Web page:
You may ask what lies at the extreme end of the spectrum. Can any proof be made indefinitely more precise. Can every step be divided up into further substeps? I think a good benchmark for the most rigorous proof, is the idea of a formalized proof. These are proofs that are written in such a strict and formalized language, one that looks a lot like a programming language, that a machine can, with no intelligence or intuition, through simple mechanical chaining of rules, verify that the conclusion follows follows from the chain of reasoning.

Writing formalized proofs is not for the faint of heart. These proofs can grow very long, and many things are almost impossible to do in these systems. But if you want the ultimate verification that your proof is correct beyond a shadow of doubt, this as close as you’ll get.

However, the dividing line between something that gets you a passing grade and something that is apprently “not a proof” is not just about sufficient rigour. My teachers at university did not find my answers sufficiently rigorous, but they probably would refer to the image above as a “visual proof.” Part of the answer is context, but part of it is also that the visual proof above shows that you have cracked the central puzzle. It doesn’t serve as a full and rigorous proof, but it does get to the heart of the problem. The nice thing about visual proofs is that they eliminate all the window dressing, the really allow you to see what the key insight behind the proof is.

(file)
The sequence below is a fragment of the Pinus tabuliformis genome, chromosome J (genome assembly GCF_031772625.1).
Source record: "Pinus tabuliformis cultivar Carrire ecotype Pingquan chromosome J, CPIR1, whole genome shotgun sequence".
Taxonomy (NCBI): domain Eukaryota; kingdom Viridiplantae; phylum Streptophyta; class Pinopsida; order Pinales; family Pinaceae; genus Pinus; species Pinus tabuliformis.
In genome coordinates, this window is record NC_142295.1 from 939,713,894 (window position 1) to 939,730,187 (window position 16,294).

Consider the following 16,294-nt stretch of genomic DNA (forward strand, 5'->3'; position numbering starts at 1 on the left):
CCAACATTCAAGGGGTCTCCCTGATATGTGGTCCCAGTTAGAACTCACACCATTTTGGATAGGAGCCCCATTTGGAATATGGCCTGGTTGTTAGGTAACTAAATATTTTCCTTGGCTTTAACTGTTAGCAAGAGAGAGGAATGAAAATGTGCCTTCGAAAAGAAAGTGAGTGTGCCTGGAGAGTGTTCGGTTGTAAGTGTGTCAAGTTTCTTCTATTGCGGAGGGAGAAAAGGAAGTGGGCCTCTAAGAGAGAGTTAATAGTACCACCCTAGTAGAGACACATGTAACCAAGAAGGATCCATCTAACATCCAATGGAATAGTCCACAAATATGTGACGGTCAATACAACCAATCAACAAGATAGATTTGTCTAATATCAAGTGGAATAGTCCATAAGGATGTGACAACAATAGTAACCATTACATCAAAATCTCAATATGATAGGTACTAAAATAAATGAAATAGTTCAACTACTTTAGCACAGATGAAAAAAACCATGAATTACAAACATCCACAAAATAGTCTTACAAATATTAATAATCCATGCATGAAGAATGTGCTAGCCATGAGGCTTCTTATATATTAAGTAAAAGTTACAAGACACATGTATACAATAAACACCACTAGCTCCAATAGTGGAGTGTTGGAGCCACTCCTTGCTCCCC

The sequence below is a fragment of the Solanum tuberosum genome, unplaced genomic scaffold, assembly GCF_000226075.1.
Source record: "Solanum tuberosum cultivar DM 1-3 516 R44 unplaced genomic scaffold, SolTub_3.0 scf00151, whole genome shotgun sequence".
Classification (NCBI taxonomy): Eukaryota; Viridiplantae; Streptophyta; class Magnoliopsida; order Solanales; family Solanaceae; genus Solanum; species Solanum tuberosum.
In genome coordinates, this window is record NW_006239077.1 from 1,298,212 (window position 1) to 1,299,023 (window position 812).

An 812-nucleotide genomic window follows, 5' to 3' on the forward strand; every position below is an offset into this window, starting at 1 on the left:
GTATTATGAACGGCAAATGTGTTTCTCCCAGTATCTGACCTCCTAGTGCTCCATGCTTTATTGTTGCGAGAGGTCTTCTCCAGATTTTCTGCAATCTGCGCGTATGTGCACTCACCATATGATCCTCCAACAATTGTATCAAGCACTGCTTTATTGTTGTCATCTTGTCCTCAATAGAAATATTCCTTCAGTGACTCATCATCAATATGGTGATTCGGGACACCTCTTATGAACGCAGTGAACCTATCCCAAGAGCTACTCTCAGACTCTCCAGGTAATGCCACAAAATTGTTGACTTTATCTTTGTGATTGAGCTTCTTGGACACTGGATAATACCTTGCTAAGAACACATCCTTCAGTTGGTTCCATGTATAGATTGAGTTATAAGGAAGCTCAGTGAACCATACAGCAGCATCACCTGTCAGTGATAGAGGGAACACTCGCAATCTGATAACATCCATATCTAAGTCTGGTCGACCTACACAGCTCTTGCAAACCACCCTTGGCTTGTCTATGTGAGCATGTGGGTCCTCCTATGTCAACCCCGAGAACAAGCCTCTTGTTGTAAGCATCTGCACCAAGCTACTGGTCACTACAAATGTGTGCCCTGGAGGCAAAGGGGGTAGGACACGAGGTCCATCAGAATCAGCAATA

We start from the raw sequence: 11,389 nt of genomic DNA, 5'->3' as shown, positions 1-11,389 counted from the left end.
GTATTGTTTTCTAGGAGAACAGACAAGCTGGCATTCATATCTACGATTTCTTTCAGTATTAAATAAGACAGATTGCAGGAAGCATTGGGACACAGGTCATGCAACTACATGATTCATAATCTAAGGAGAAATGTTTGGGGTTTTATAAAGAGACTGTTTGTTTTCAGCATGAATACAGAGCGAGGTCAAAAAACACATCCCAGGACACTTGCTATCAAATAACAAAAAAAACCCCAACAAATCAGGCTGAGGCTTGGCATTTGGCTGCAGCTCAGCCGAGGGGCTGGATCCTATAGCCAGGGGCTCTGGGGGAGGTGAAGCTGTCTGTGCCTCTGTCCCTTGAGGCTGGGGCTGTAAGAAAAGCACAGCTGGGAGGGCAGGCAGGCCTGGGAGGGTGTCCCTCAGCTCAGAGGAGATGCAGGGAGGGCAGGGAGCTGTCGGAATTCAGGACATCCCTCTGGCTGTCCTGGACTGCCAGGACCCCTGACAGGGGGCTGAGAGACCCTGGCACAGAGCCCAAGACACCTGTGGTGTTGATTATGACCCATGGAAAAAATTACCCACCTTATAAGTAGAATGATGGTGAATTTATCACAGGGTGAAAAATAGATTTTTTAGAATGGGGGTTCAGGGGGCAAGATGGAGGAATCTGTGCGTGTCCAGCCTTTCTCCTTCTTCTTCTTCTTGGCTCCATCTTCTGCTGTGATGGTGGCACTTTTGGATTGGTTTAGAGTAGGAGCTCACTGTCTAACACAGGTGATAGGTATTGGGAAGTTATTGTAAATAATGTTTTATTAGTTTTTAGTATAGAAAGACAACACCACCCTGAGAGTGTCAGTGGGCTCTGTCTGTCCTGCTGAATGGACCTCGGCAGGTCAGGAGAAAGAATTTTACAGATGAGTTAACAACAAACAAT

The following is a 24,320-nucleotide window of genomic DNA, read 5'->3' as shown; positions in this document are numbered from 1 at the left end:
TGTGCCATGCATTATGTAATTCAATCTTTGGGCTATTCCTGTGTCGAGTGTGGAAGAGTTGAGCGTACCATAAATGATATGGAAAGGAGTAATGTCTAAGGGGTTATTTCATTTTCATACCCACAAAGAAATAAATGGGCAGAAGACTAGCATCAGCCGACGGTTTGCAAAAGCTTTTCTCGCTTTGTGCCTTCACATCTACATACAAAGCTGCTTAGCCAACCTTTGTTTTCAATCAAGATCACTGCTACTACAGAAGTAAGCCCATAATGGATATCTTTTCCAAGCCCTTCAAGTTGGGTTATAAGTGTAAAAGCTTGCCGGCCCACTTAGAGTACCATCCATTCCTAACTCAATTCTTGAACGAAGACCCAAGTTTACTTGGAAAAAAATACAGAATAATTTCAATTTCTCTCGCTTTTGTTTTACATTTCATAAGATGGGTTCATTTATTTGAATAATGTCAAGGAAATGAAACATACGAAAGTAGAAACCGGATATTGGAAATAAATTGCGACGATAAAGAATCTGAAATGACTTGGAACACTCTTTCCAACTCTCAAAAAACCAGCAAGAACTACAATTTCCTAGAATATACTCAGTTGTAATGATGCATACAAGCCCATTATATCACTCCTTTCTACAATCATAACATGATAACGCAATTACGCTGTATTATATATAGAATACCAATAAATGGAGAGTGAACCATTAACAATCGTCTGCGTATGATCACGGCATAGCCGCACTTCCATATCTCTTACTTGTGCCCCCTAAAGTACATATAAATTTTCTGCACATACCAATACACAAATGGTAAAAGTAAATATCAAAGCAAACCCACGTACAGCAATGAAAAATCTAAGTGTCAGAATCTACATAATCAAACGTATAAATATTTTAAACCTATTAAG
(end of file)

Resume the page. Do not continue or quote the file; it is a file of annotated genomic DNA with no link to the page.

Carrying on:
It’s a bit like a master painter setting out the broad strokes of a composition in 15 minutes, and leaving the details for their assistant to finish over the next days. The assistant did all the work, but the strokes that the master painted form the essence of the painting.

Clearly, that kind of distinction is very subtle, and far too subjective for the purposes of a homework exercise. When you are starting out writing proofs, I suggest you simply write the most completely and rigorous proof you can. Over time, you will start to see the wood for the trees, and you will begin to separate the main idea from the admin and the housekeeping.